Definition: The Kolmogorov complexity of a string $ w$ with respect to $ L$, denoted $ K_L(w)$ is the shortest program written in the language $ L$ which produces $ w$ as output. The conditional Kolmogorov complexity with respect to a string $ x$, denoted $ K_L(w | x)$ (spoken $ w$ given $ x$, as in probability theory), is the length of the shortest program which, when given $ x$ as input, outputs $ w$.

Before we can prove that this definition is independent of $ L$ (for all intents and purposes), we need a small lemma, which we have essentially proved already:

Lemma: For any strings $ w,x$ and any language $ L$, we have $ K_L(w | x) \leq |w| + c$ for some constant $ c$ independent of $ w, x$, and $ K_L(w) \leq |w| + c’$ for some constant $ c’$ independent of $ w$.

Proof. The program which trivially outputs the desired string has length $ |w| + c$, for whatever constant number of letters $ c$ is required to dictate that a string be given as output. This is clearly independent of the string and any input. $ \square$

It is not hard to see that this definition is invariant under a choice of language $ L$ up to a constant factor. In particular, let $ w$ be a string and fix two languages $ L, L’$. As long as both languages are universal, in the sense that they can simulate a universal Turing machine, we can relate the Kolmogorov complexity of $ w$ with respect to both languages. Specifically, one can write an interpreter for $ L$ in the language of $ L’$ and vice versa. Readers should convince themselves that for any two reasonable programming languages, you can write a finite-length program in one language that interprets and executes programs written in the other language.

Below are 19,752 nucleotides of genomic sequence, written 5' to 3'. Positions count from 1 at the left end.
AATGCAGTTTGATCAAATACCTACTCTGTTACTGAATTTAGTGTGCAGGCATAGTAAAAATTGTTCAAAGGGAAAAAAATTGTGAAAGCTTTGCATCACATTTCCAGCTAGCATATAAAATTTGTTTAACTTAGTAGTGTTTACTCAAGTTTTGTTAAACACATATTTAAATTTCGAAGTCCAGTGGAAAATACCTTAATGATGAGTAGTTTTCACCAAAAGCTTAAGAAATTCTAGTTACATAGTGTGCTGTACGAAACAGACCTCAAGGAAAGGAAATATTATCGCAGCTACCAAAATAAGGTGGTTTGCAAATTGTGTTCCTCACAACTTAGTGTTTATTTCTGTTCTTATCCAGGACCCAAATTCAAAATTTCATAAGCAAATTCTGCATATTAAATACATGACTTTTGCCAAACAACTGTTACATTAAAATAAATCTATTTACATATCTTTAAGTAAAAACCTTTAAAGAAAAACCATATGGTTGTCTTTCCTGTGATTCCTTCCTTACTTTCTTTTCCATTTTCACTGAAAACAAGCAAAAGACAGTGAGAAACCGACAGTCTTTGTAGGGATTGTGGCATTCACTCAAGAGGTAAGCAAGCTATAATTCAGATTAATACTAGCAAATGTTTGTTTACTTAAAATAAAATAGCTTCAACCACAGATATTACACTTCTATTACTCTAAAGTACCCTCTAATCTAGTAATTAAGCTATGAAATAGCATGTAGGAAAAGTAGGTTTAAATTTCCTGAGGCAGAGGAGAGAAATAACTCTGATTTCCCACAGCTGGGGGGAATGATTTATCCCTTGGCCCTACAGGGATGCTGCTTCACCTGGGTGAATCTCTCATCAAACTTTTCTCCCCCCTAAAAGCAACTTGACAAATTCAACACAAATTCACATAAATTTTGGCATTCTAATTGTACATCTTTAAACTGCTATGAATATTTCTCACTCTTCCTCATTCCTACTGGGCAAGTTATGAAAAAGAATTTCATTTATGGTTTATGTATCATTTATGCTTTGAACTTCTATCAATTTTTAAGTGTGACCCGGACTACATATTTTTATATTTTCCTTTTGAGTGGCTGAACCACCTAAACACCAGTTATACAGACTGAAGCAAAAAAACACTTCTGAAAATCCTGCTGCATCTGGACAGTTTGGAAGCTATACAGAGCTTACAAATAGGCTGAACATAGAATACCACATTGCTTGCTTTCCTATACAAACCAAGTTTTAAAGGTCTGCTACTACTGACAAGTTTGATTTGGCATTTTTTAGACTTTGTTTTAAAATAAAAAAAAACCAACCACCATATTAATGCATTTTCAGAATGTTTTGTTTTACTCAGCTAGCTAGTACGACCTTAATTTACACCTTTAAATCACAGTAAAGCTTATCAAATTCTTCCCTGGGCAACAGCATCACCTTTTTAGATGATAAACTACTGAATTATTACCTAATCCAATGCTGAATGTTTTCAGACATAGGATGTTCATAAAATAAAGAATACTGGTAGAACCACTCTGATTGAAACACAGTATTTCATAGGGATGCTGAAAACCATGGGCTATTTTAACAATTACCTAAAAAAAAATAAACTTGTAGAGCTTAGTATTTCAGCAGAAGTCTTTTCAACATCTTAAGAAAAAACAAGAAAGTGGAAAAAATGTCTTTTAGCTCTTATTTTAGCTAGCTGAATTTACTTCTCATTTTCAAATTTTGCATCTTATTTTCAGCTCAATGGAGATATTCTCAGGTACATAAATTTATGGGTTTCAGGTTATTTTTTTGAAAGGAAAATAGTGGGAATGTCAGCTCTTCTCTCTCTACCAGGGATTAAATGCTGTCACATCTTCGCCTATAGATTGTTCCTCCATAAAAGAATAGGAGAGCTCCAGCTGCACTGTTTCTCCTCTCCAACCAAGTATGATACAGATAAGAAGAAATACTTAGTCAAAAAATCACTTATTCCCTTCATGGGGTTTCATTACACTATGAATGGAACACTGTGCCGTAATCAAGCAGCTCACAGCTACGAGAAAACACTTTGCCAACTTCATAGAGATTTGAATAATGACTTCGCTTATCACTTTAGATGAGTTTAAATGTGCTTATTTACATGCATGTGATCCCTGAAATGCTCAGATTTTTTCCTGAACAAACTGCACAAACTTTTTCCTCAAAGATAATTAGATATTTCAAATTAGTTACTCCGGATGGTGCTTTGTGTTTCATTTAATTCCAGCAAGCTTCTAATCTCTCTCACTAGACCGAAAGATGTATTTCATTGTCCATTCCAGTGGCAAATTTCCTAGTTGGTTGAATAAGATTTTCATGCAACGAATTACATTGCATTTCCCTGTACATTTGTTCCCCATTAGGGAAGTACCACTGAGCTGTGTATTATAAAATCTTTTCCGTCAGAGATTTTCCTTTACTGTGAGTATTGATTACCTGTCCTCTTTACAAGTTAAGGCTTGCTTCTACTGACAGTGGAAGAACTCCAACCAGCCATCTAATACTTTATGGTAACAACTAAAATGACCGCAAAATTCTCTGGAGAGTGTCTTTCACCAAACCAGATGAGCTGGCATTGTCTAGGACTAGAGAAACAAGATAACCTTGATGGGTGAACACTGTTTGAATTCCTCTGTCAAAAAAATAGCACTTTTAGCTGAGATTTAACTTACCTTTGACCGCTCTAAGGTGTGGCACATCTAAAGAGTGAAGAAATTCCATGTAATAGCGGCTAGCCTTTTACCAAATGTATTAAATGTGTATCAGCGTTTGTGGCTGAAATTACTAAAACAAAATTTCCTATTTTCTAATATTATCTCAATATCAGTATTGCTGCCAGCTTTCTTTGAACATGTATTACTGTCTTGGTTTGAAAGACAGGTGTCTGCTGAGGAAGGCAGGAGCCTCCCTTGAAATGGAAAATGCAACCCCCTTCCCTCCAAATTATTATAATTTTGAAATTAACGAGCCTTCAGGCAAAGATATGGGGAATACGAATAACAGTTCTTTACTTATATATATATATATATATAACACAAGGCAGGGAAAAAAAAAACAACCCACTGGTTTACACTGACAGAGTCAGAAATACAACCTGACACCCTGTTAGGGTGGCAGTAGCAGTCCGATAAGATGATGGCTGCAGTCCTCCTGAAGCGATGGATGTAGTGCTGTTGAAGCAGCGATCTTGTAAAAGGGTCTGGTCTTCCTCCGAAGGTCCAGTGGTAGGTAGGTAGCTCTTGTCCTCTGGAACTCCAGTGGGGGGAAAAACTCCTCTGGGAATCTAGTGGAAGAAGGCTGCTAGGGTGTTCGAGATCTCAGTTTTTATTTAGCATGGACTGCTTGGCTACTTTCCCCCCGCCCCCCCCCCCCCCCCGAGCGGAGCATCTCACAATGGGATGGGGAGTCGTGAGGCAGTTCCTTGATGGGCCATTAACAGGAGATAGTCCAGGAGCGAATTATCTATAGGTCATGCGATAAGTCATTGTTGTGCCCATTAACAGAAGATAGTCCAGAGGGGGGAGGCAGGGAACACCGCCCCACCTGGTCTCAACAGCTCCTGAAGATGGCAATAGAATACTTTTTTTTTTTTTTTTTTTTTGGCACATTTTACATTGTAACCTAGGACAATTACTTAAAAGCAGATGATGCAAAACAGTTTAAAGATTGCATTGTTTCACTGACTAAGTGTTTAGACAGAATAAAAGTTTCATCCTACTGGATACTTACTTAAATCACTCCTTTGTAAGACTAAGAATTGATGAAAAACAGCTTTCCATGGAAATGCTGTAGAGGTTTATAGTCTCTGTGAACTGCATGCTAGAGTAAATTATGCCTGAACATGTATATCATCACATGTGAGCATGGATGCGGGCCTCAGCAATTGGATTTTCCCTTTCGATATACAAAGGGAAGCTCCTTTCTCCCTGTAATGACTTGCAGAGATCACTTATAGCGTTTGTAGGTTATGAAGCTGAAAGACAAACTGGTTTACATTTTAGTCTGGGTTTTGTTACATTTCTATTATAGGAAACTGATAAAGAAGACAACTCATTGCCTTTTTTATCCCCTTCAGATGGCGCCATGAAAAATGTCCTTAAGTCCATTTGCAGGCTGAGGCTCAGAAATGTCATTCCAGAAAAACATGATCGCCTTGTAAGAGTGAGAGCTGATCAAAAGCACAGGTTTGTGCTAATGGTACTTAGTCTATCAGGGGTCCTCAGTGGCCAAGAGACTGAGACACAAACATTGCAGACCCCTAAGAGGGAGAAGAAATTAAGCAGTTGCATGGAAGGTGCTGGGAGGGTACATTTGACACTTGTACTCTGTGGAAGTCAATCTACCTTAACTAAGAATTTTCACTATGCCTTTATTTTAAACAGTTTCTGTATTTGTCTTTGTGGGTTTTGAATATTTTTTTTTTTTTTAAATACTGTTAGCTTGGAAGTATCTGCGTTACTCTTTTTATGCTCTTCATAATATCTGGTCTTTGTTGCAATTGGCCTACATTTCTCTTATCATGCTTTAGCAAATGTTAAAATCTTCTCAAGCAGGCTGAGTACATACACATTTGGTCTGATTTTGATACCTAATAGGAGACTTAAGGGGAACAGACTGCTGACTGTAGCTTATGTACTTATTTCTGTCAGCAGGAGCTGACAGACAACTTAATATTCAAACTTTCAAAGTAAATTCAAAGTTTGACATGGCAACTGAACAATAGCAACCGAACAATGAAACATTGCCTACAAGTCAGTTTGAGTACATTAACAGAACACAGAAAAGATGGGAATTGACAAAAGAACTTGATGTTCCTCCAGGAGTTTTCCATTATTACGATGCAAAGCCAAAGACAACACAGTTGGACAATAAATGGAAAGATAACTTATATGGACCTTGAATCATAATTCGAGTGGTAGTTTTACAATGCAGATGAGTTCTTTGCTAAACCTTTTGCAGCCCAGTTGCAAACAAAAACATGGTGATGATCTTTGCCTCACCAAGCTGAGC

If we let $ p$ be the shortest program written in $ L$ that outputs $ w$ given $ x$, and $ i$ be the interpreter for $ L$ written in $ L’$, then we can compute $ w$ given the input $ \left \langle p, x \right \rangle$ by way of the interpreter $ i$. In other words, $ K_L(w | px) \leq |i|$.

$ K_{L’}(w | x) \leq |p| + c + |i| = K_L(w | x) + c + |i| = K_L(w | x) + O(1)$

Another easy way to convince oneself of this is to imagine one knows the language $ L’$. Then the program would be something akin to:

input x
run the interpreter i on the program p with input x

Our inequalities above just describe the length of this program: we require the entire interpreter $ i$, and the entire program $ p$, to be part of the program text. After that, it’s just whatever fixed constant amount of code is required to initialize the interpreter on that input.